The art of photography

Kotas in the Nilgiris photograph by The Madras School of Industrial Arts.

Kotas in the Nilgiris photograph by The Madras School of Industrial Arts.  

I don’t know whether the Madras Photographic Society has anything to do with the recently-publicised Chennai Photo Biennales, the first last year and the next scheduled for 2018, but participant or not, it certainly deserves a bow for being the country’s first photographic society. Its founder was an Army doctor, Alexander Hunter. The Society was founded in 1857, shortly after Lord Canning arrived as Governor-General. Canning and Lady Canning, both photography enthusiasts, were responsible for the famed Government series, The People of India. Hunter had still earlier, in 1850, privately started the Madras School of Arts. The School, taken over by Government in 1852, moved from Popham’s Broadway to Poonamallee High Road. There, he and an eight-member committee revised the syllabus, offering two streams, Industrial and Artistic. Hunter was put in charge of the institution, renamed the Government School of Industrial Arts, in 1855. It was the first formal school of Art in the country. In it, Hunter introduced Photography.

Dr. Alexander Hunter

Dr. Alexander Hunter  


Hunter retired in 1868, to be succeeded by Robert Chisholm. No mean photographer, Hunter encouraged the School, it is now the Government College of Arts and Crafts to build up a photographic collection. Unfortunately, little seen is this work, especially the monuments of South India captured by Government photographer Linnaeus Tripe and his assistant C Iyahsawmi. Hunter himself did a series of pictures of the ‘Seven Pagodas’ (Mahabalipuram) and worked with his wards on photographs of the five hill tribes of the Nilgiris for the ‘People of India’ project. It was at a prize-giving of the School that Hunter urged the Governor to provide it more suitable premises. They came up on the PH Road site in Chisholm’s time and to his design — and remain there.

The earliest mention of a photographic exhibition organised by the Society that I have been able to trace dates to 1858. That year too, ‘Photographers’ were listed separately in the Trade List of The Madras Almanac. In 1859, Tripe won the Gold Medal at what promised to become an annual exhibition, but when told it was for amateurs only, he accepted the decision gracefully, then refused the medal awarded for ‘Amateurs and Professionals’, saying his employment gave him an unfair advantage “both as to the variety and number of subjects” photographed. By the next year, the exhibition’s reputation had spread and entries came not only from throughout the country but also from Australia, parts of Asia and Europe.

Over the next 50 years Madras had a galaxy of photographers, their work known to this day. They included the Nicholas Brothers, Albert Penn, Samuel Bourne, Capt Tripe, Willoughby Hooper, Edmund Lyon, Wiele, Theodor Klein and Willie Burke. In comparison, how many of the Madras photographers of the 20th Century will go into posterity for their work? Harry Miller is the only one I can think of, but I welcome additions.

The Father of Tamil Prose

Statue of Arumuga Navalar

Statue of Arumuga Navalar  


In my Colombo days, a senior Tamil Income Tax officer, a close friend, would often speak of Arumuga Navalar and I’d listen with a blank mind. I must have, however, absorbed something for Arumuga Navalar has figured in this column a couple of times. My latest mention was on September 25, when I spoke of him pioneering Tamil prose. That reference had me recalling I’d never noted Navalar’s progress in life.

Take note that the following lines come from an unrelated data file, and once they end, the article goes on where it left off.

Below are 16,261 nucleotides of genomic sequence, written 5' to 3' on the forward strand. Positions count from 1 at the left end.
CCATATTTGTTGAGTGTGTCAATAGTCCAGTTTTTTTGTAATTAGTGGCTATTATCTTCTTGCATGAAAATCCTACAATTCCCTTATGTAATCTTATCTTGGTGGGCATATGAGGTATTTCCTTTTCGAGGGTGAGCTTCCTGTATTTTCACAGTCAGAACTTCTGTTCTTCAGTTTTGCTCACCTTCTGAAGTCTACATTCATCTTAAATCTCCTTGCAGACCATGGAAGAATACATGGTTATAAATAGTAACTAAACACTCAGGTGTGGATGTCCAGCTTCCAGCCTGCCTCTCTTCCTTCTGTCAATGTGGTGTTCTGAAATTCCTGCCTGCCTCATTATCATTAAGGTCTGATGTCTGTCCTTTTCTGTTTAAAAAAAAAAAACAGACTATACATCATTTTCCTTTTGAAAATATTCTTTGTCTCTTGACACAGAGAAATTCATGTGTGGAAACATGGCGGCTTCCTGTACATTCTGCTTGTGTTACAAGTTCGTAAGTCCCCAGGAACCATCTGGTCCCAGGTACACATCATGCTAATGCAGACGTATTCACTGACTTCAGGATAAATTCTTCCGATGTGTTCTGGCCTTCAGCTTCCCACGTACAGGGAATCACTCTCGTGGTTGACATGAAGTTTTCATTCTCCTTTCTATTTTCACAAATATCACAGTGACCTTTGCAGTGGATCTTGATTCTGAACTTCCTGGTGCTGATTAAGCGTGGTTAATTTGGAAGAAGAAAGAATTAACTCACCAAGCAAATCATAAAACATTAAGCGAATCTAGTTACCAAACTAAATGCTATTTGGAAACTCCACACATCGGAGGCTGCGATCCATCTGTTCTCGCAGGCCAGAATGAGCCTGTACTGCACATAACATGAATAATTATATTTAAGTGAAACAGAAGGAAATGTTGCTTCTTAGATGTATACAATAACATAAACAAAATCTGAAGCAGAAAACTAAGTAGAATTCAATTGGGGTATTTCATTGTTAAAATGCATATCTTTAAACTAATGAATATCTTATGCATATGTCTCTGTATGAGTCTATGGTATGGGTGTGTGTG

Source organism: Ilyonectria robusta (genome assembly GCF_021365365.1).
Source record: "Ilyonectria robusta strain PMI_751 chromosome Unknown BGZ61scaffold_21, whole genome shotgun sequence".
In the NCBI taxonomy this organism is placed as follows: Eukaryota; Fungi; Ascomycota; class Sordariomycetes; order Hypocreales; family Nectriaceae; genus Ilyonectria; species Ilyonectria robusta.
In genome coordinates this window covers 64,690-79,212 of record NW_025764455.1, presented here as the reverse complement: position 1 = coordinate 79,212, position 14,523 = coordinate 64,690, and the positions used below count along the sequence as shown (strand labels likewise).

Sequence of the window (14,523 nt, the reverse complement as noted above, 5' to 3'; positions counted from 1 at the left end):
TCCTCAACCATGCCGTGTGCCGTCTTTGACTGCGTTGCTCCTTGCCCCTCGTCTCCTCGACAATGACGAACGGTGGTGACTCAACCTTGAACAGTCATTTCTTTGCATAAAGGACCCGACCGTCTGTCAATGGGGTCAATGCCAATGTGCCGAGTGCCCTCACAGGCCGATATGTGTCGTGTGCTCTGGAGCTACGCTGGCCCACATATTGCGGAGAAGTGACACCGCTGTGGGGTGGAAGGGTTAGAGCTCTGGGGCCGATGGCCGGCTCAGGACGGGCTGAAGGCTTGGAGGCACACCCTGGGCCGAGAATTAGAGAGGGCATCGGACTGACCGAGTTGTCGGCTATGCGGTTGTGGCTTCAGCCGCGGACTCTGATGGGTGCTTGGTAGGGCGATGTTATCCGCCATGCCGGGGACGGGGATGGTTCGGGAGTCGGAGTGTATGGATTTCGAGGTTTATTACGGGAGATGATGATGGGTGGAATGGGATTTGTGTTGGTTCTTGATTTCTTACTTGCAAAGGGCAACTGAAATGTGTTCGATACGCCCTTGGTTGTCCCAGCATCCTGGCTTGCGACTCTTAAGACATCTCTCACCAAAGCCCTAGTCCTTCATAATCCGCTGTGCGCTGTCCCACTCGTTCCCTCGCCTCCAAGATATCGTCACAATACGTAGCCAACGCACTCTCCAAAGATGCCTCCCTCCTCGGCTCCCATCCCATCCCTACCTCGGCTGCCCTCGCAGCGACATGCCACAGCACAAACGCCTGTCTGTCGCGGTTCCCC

So, today, we start in Jaffna’s temple town, Nallur, where Arumugam was born in 1822. He inherited his father Kandhar’s love for Tamil, even while studying at Jaffna Methodist School, run by Rev Peter Percival, later to be a Professor at Presidency College, Madras, and Madras University’s first Registrar. Percival, recognising Arumugam’s outstanding proficiency in Tamil, hired him as the School’s Tamil pundit as well as his own. Arumugam also taught English.

Percival next had Arumugam helping him translate The Bible. When Percival moved to Madras, Arumugam came to help see the Tamil Bible through the press. Whether it was the lack of recognition he received or not, Arumugam returned to Jaffna and became critical of the Christian missionaries. He began to focus on spreading Saivite thought and established printing and publishing houses in Jaffna, Chidambaram and Madras (Miscellany, October 29, 2012) to propagate Tamil and Saivism. His eloquence during speaking tours in Tamilzhagham and Ceylon, lecturing on Saivisim, earned him the description ‘Navalar’.

Even as he campaigned for the revival of Saivism, Arumugam urged that Tamil be written in prose. His demonstrations of prose being the best way to spread Tamil learning, made him a major figure on the Tamil literary scene. Rev Constantius Beschi and a couple of other Tamil writers had tried prose before him, without making the impact he did in transforming the language of poetry to that of prose. Writing the Periapuranam and Thiruvilaiyadalpuranam in easy-to-understand prose, reaching them to a wider audience, he found himself designated as the greatest Tamil prose writer of the 19th Century and called ‘The Father of Modern Tamil Literary Prose’. He also became a prolific editor of the Tamil Classics, in which work he introduced English punctuation marks.

But for all that Arumuga Navalar did for the Tamil Classics and Saivism, many feel his most successful work was his four-volume Balapaadam, offering children easy understanding of religion and Tamil culture. I believe they are still in print.

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Printable version | Feb 19, 2020 1:33:48 PM |

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